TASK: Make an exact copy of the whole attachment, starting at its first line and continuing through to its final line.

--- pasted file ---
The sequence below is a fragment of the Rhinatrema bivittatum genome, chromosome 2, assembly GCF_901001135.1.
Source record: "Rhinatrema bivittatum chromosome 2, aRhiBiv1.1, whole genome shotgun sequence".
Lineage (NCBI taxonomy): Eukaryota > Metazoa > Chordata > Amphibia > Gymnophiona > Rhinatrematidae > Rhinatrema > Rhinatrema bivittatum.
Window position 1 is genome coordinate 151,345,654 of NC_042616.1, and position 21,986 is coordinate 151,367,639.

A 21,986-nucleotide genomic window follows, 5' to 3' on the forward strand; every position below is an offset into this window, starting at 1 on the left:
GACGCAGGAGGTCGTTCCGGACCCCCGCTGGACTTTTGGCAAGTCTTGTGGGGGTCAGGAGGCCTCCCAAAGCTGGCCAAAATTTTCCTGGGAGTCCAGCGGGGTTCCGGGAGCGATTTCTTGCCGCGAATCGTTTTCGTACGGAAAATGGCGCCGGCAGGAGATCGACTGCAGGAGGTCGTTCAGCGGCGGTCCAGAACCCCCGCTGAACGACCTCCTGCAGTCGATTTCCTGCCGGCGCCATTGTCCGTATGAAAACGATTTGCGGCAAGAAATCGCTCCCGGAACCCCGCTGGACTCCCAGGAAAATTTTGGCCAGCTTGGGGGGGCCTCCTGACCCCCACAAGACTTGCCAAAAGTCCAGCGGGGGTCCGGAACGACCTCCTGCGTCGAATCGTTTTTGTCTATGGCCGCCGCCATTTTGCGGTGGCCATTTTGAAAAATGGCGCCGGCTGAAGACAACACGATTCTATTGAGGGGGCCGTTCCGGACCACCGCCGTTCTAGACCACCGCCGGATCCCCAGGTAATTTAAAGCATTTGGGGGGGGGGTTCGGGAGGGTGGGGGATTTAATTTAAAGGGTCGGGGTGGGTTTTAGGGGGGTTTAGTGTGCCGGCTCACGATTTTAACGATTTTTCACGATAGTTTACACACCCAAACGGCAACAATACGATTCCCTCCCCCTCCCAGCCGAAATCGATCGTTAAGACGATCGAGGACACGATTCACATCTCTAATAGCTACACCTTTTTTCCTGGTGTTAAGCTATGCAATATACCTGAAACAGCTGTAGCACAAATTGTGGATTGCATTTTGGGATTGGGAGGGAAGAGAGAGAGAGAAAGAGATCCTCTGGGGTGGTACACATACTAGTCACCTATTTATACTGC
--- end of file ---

The sequence below is a fragment of the Rhinatrema bivittatum genome, chromosome 2, assembly GCF_901001135.1.
Source record: "Rhinatrema bivittatum chromosome 2, aRhiBiv1.1, whole genome shotgun sequence".
Lineage (NCBI taxonomy): Eukaryota > Metazoa > Chordata > Amphibia > Gymnophiona > Rhinatrematidae > Rhinatrema > Rhinatrema bivittatum.
Window position 1 is genome coordinate 151,345,654 of NC_042616.1, and position 21,986 is coordinate 151,367,639.

A 21,986-nucleotide genomic window follows, 5' to 3' on the forward strand; every position below is an offset into this window, starting at 1 on the left:
GACGCAGGAGGTCGTTCCGGACCCCCGCTGGACTTTTGGCAAGTCTTGTGGGGGTCAGGAGGCCTCCCAAAGCTGGCCAAAATTTTCCTGGGAGTCCAGCGGGGTTCCGGGAGCGATTTCTTGCCGCGAATCGTTTTCGTACGGAAAATGGCGCCGGCAGGAGATCGACTGCAGGAGGTCGTTCAGCGGCGGTCCAGAACCCCCGCTGAACGACCTCCTGCAGTCGATTTCCTGCCGGCGCCATTGTCCGTATGAAAACGATTTGCGGCAAGAAATCGCTCCCGGAACCCCGCTGGACTCCCAGGAAAATTTTGGCCAGCTTGGGGGGGCCTCCTGACCCCCACAAGACTTGCCAAAAGTCCAGCGGGGGTCCGGAACGACCTCCTGCGTCGAATCGTTTTTGTCTATGGCCGCCGCCATTTTGCGGTGGCCATTTTGAAAAATGGCGCCGGCTGAAGACAACACGATTCTATTGAGGGGGCCGTTCCGGACCACCGCCGTTCTAGACCACCGCCGGATCCCCAGGTAATTTAAAGCATTTGGGGGGGGGGTTCGGGAGGGTGGGGGATTTAATTTAAAGGGTCGGGGTGGGTTTTAGGGGGGTTTAGTGTGCCGGCTCACGATTTTAACGATTTTTCACGATAGTTTACACACCCAAACGGCAACAATACGATTCCCTCCCCCTCCCAGCCGAAATCGATCGTTAAGACGATCGAGGACACGATTCACATCTCTAATAGCTACACCTTTTTTCCTGGTGTTAAGCTATGCAATATACCTGAAACAGCTGTAGCACAAATTGTGGATTGCATTTTGGGATTGGGAGGGAAGAGAGAGAGAGAAAGAGATCCTCTGGGGTGGTACACATACTAGTCACCTATTTATACTGC